So we are talking about an amp with 9 components per channel (excluding attenuators, remember!), in a very small aluminium case that sells for (and wait for it .... ) $1,500 - WITHOUT THE POWER SUPPLY!  If you want a power supply, you get the "Power Humpty" - a snip at just $1,800 (these prices seem to change somewhat, but they are still outrageous for what you are getting).

The Power Humpty (good grief, no wonder these guys are laughing - this would be Chindogu if they didn't charge money for it) boasts the following claims ...

If energy supply depends on the capacity of filter/condensers, you can easily lose the freshness of sound. The high capacity transformer of Model 4700 (170 VA) regulates enough energy to support the extremely small filter/condenser (1000uF) of Model 4706, enabling it to trace avalanches of fff.

Although I do know what "fff" is, in this case "Free Form Fatuousness" would come much closer than the normal meaning   I am so glad that the Power Humpty (and yes, there is there is a Power Dumpty, too!) has "powerful regulation", because a 1000uF cap just is not enough filtering.  As for the "high capacity" 170VA transformer - it is not big, even for a dual 25W amp, in fact it is about right.  Smaller transformers will collapse badly under load, and are often unusable in my experience.

As for "If energy supply depends on the capacity of filter/condensers, you can easily lose the freshness of sound" - what on earth is that supposed to mean?  Where else are they getting their energy from - the moon?

Every review of this amp says it is great.  It probably does sound very nice - I am not about to dispute this, since I haven't heard it, but have made amps using power opamps, and they do sound good.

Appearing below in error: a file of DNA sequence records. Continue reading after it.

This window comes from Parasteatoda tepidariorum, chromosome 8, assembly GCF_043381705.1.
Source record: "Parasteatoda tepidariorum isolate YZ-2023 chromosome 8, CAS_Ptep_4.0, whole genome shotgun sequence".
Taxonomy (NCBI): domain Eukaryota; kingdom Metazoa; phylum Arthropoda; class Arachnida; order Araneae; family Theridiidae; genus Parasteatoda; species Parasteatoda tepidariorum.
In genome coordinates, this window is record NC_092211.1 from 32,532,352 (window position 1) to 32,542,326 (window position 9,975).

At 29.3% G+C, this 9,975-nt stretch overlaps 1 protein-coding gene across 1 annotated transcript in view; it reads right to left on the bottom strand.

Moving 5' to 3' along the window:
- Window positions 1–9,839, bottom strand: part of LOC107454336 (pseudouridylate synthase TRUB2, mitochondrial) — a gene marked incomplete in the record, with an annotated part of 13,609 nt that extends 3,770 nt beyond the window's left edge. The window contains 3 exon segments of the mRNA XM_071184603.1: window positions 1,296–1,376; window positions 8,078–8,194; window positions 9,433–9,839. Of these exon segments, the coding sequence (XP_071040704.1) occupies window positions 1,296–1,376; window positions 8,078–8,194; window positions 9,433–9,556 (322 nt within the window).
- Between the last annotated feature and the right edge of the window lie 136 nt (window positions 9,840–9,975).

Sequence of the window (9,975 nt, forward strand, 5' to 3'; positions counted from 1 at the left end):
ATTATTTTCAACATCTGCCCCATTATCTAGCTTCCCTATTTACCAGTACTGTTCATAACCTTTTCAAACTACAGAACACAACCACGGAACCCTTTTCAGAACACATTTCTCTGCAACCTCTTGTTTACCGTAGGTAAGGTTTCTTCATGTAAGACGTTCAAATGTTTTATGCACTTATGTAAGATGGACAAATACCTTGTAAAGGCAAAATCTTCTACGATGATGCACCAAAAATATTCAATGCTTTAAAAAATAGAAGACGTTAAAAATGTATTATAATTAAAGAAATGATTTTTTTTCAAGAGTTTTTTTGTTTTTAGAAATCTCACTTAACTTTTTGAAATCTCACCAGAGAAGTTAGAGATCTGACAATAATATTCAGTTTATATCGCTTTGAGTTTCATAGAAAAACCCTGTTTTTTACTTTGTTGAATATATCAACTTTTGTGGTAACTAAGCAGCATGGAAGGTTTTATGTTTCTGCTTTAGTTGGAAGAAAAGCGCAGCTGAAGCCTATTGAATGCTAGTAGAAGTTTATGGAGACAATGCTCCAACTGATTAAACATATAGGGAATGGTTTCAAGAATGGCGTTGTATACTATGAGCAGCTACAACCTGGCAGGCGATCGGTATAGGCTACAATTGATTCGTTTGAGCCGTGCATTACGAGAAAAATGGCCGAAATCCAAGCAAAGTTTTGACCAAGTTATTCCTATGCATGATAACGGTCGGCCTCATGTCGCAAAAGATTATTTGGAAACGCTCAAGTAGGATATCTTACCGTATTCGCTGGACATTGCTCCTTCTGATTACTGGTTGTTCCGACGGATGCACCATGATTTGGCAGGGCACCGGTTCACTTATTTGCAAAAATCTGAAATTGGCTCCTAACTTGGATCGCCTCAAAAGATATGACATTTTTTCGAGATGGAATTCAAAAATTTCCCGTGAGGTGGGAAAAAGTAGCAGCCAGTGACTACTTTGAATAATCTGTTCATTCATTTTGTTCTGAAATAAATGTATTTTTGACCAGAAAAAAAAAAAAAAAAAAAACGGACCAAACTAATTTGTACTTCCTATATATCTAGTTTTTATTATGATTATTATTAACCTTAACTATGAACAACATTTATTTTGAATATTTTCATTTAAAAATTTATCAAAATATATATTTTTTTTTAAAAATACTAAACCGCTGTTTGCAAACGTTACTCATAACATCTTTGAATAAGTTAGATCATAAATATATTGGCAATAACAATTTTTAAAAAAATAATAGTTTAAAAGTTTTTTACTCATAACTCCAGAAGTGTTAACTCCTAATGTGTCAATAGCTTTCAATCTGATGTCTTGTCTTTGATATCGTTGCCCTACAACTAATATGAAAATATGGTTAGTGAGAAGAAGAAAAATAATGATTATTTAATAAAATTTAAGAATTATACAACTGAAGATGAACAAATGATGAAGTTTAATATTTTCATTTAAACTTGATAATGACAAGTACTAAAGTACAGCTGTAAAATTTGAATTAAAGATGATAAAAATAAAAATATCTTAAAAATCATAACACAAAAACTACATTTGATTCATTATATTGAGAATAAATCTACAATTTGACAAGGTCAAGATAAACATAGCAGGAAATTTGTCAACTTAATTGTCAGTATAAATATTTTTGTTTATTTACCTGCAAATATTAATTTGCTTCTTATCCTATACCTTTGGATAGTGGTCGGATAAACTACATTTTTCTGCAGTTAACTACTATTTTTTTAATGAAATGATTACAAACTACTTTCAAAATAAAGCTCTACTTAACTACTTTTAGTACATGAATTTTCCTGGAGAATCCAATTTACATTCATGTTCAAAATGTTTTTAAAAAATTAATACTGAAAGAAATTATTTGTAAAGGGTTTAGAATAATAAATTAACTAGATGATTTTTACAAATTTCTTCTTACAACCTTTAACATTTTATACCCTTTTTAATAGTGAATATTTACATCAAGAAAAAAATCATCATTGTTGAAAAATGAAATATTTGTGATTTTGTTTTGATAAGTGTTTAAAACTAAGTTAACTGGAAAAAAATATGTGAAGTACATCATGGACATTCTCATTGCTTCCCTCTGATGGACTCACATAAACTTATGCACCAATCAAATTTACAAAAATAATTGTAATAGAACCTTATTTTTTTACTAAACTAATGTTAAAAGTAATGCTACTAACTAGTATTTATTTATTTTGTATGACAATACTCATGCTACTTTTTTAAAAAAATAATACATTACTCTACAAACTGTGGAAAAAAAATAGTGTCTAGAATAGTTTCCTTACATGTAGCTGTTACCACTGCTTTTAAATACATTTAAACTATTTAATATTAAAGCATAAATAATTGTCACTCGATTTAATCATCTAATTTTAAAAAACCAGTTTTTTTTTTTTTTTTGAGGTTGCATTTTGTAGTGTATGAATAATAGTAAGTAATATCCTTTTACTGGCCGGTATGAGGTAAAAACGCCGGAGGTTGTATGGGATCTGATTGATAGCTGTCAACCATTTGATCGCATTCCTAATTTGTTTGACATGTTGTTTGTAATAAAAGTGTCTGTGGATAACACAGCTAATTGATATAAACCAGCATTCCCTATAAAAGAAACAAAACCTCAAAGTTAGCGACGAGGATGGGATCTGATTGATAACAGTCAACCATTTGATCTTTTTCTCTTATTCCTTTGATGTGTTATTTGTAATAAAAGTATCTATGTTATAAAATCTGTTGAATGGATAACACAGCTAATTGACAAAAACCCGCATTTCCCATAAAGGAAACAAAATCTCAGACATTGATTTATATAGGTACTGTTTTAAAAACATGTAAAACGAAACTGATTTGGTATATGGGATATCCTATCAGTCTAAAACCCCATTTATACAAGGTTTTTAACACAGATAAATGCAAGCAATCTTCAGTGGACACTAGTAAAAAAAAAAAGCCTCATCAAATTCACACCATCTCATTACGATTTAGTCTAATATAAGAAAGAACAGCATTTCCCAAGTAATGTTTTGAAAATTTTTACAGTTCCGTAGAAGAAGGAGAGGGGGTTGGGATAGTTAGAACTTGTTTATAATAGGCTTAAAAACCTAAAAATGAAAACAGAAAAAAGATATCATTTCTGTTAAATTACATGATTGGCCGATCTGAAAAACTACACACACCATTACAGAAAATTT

What I am so bloody annoyed about is the price and the hype and BS that these guys are handing out.  At about AU$5,300 for amp and supply, someone is making a killing.  Even allowing for small production runs, retail markups, wholesale markups, taxes and shipping, the price simply cannot be supported. This is an artificially inflated price to make the consumer think s/he is getting something really special.

Other manufacturers who build "mainstream" equipment (i.e. that which is often just as good as "audiophile", but misses out on high end marketing hype) can do the same thing, and have it retail for around AU$1,200 - including speakers and CD player, remote, etc.  OK, we know that the speakers will be uninspiring, but this is an enormous difference.  Much of it is simply due to economy of scale - the more of something you make, the cheaper it is per unit.  Now, if you buy one of these, and throw away the speakers ....

Gaincard indeed - try Gainmoney instead!

As is my practice, I sent an e-mail to Sakura Systems, and as of March 2004 (almost 4 years later!), no reply.


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Copyright Notice. This article, including but not limited to all text and diagrams, is the intellectual property of Rod Elliott, and is Copyright © 2000 except where noted below. Reproduction or re-publication by any means whatsoever, whether electronic, mechanical or electro-mechanical, is strictly prohibited under International Copyright laws. The author (Rod Elliott) grants the reader the right to use this information for personal use only, and further allows that one (1) copy may be made for reference. Commercial use is prohibited without express written authorisation from Rod Elliott.
Page created and Copyright (c) 13 Apr 2000 Rod Elliott.  Reproduced parts are Copyright Final Laboratories, Hi-Fi World magazine and 47Labaoratory.